Image: The dinning commons visible from my office in the library.

Friday, September 2, 2011

Trends in Academic Libraries

Highlights from ALA’s Trends in Academic Libraries, 1998-2008 (July 2011):

  • Circulation of collections declined 20.9% (“The decrease in reported circulation figures must be considered in relation to the significant growth in digital and electronic collections, specifically E‐Books, serial subscriptions in electronic format, and electronic reference sources and aggregation services” [14].)
  • Interlibrary loans grew, to other libraries 54% and from other libraries 62.9%
  • Collection grow: books, serial backfiles, and other paper materials, 20.2%; ebooks, 898.3% (2002-2008); microform units, 9.2%; serial subscriptions, 244.6%; audiovisual materials, 19.6%; electronic reference sources and aggregation services, 92.6%
  • Total expenditures grew 48.5%
  • Staffing overall decreased 1.6%: but librarians increased 10.1% and other professional staff increased 57.5%; other paid staff decreased 5.8% and student assistants decreased 11.9%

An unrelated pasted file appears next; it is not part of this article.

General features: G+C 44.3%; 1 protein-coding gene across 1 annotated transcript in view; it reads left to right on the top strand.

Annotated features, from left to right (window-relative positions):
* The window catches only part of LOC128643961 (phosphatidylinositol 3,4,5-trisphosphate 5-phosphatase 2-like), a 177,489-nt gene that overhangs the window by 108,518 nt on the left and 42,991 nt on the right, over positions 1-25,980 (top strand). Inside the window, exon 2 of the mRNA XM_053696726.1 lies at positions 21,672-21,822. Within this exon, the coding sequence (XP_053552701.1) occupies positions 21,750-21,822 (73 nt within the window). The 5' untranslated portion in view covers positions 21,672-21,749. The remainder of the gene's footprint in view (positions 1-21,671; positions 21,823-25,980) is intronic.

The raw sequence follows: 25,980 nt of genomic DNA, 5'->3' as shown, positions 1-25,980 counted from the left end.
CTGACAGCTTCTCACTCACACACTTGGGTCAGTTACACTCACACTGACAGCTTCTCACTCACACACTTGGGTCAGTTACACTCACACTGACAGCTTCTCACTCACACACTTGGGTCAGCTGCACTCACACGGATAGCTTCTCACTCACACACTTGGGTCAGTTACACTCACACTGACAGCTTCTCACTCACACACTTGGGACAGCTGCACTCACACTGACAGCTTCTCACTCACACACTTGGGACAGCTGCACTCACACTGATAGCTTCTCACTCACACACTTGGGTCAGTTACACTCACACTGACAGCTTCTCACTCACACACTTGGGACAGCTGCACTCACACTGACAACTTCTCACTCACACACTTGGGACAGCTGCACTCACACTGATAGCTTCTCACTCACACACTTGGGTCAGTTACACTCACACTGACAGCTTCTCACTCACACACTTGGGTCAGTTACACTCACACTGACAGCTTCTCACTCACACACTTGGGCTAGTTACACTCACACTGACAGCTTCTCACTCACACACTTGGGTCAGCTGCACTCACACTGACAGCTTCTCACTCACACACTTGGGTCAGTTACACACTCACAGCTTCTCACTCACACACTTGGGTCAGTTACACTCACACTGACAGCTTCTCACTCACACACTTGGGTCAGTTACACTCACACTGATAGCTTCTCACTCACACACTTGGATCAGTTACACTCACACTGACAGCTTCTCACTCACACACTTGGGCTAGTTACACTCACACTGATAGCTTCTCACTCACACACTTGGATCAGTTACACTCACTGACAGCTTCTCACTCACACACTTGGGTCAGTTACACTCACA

From the conclusion (46):
The analysis for the years 1998‐2008 found that there are more academic libraries with more buildings serving more students with a wider variety of content in new formats. …
The impact of technology and maturation of the Internet as the conduit for information delivery has not reduced the need for library space but, in many respects, has increased that need. The data indicate greater investments in collections and services. Even with increased virtual reference and information services, up 52.4 percent from 1998, use of academic libraries rose during the 1998‐2008 period.
Resource sharing continues to augment academic library collections, increasing 54 percent in 2008 from 1998. …